Oddly, the right, which continued to visit South Africa throughout the bad years, developed a more intimate relationship. To be sure, the love affair was mostly with colonial Africa – the servants, the wildlife, G&Ts under an African sunset – but it was a genuine affection.
This was why Zimbabwe hit the headlines. Into the vacuum left by the anti-apartheid struggle came a new African drama, also starring whites – and whites have to be involved if white Britons are to engage with Africa at all. The white way of life in Africa, with all its colonial nostalgia, was under attack. Britain’s right-wing media rallied to its defence. Even the liberal media climbed on the Zimbabwean bandwagon, especially once the issue expanded from white dispossession to Robert Mugabe’s black victims.
So Southern Africa as a whole is now viewed through the prism of Zimbabwe. It is unjust, inaccurate and, yes, racist. But in the minds of busy desk editors, Africa quickly falls victim to stereotypes. As a freelance journalist writing for mostly British and American papers, I find that stories about rape, murder and dodgy Aids policies sell easily. Anything more nuanced or about the complexities of change is much harder to place.
There is another influence on the negative perceptions of South Africa. Many newspapers and broadcasters have only one staff correspondent to cover the whole of Africa. So opinion-formers such as leader writers and columnists tend to derive their views of the continent from British-based NGOs running aid projects in Africa. And these agencies, splendid as they are, inevitably focus on misery and calamity.
What I find quite scary is that the preoccupations of the most recidivist in the white community here – crime, corruption and Zimbabwe – are the ones that tend to dominate foreign perceptions of the country. There are many white people who have bought into the new South Africa and are up for the adventure of nation-building. But there are many more who remain resolutely stuck in the past. You hear them on radio phone-ins and read them in newspaper letters columns. They are rabidly right-wing and they barely conceal their racism.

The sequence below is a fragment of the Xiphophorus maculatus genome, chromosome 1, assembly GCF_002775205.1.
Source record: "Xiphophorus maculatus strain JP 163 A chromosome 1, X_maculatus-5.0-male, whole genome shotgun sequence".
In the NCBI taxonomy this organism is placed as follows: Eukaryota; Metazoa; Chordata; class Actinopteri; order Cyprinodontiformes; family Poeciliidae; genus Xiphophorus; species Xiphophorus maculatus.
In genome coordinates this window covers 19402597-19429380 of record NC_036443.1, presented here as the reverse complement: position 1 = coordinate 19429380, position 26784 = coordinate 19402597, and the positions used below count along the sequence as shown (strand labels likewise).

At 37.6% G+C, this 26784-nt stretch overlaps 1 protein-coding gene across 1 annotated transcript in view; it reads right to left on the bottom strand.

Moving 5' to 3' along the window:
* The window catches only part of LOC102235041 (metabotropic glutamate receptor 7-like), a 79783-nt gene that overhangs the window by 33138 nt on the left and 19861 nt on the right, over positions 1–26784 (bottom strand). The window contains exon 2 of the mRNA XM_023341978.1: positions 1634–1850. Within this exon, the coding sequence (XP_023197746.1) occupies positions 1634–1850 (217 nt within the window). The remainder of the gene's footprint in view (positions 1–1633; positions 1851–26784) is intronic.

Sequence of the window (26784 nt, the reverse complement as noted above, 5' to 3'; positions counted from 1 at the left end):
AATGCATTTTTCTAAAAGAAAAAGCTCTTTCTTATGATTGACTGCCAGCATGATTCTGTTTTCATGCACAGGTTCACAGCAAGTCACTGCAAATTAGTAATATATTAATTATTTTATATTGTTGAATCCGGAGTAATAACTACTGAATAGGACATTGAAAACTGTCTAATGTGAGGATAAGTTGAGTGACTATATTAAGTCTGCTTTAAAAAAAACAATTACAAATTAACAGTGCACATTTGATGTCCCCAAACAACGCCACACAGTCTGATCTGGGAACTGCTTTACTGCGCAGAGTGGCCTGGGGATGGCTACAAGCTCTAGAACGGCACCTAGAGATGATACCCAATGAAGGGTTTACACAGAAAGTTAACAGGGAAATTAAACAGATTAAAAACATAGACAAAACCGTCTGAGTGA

South Africa’s negative image overseas is not a trivial issue. If all its people are to have jobs and eat well – the present unemployment rate is 40 per cent – it needs far more foreign investment. It will never get that as long as the country is viewed, wrongly, as a violent and unstable place.
The danger is that the distorted reality of the recidivist whites could become a self-fulfilling prophecy. A recent survey showed that 40 per cent of them will not vote in next year’s general election because they feel alienated from the body politic. The danger is that ten years down the line, another, perhaps more volatile, populist leader, faced with the demands of a hungry new jobless generation, will take the same road as Mugabe and seek a scapegoat. And what better than a marginalised, privileged, racially discrete group which, like Zimbabwe’s white farmers, can be turned on with impunity because the vast majority of the population won’t care?
Perhaps the ten-year anniversary of the triumph over apartheid would be a good time for the left to reclaim the debate from the bigots and the neocolonialists. They will find there is far more to Africa than its lunatic fringes.